This post contains affiliate links, which means if you make a purchase using that link, a small commission is made from the sale. There are no additional costs to you. Thank you for your support!Bias by Lucy Gold
Published by Giliad Press on January 12, 2021
Genres: Contemporary, Romance, Young Adult
Source: Prime/Kindle Unlimited
K-pop star Wooyeong is hot, talented, and jaded from his fame. He's also dead-set on one unwritten rule: Dating a fan would be social suicide.
So why can't he stop thinking about her?
American fan Madison has just moved to Seoul, South Korea. It seems like every fan's dream come true when, by a one-in-a-million chance encounter, she finds herself sitting across from her bias, the idol Wooyeong. Little does she know things have only gotten more complicated...
This snowy Korean romance by debut author Lucy Gold is sure to be a new favorite for K-pop fans and romantic souls alike.
On a scale of good and bad, this would fall under good, but Bias isn’t the best K-Pop novel I’ve ever read. Personally, I would recommend I’ll Be the One by Lyla Lee more, but that’s not too say I wouldn’t recommend this one.
I think my biggest disappointment with Lucy Gold’s debut novel is how short it is. Bias is a quick and light read, perfect for those who love a romance set in the K-Pop industry, but it’s not for those who want more from the story beyond the romance focus. Which to be fair, this is a romance novel, and a romance reader I am not, so this is definitely a personal preference rather than “this book is trash.”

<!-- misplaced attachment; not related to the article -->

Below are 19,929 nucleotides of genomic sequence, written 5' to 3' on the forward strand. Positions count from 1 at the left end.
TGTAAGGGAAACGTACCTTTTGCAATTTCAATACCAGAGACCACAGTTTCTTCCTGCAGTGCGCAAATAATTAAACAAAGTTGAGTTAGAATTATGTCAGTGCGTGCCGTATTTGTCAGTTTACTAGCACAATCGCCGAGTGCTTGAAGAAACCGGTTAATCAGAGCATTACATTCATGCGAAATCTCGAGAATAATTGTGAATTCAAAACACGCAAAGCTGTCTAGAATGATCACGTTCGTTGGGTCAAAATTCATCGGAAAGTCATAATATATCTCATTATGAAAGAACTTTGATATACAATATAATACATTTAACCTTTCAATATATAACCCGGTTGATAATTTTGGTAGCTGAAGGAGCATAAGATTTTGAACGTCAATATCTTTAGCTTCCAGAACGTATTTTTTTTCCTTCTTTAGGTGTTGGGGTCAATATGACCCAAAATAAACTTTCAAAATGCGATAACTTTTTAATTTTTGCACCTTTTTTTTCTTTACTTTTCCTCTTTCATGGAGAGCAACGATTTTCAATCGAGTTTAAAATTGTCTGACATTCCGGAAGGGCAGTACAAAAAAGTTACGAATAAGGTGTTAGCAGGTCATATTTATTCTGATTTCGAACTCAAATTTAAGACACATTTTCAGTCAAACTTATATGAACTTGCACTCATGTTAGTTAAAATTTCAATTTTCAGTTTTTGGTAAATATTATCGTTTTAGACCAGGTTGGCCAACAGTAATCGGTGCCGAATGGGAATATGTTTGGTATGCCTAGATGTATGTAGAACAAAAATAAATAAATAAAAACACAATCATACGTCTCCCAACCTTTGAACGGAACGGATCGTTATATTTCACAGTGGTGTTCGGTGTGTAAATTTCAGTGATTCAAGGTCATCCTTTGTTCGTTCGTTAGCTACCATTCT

Gold’s novel is a solid debut novel, with descriptive writing that will make your mouth water at the food descriptions, so if you’re hungry, it’s probably not a good idea to dive into this. But I feel like there was room for overall development to make Bias amazing, at least 100 pages more. Personally, I wanted more from the Ambition members and Wooyeong’s relationship with them, and Madison’s overall experience in Korea beyond her food dates with Wooyeong. However, there’s enough information to get by that it doesn’t make the novel feel empty even with the short length, leaving readers with a satisfying end to the story.
While Bias didn’t blow my socks away (mainly because personal preference), I am definitely interested in Gold’s future works and will be keeping my eye out.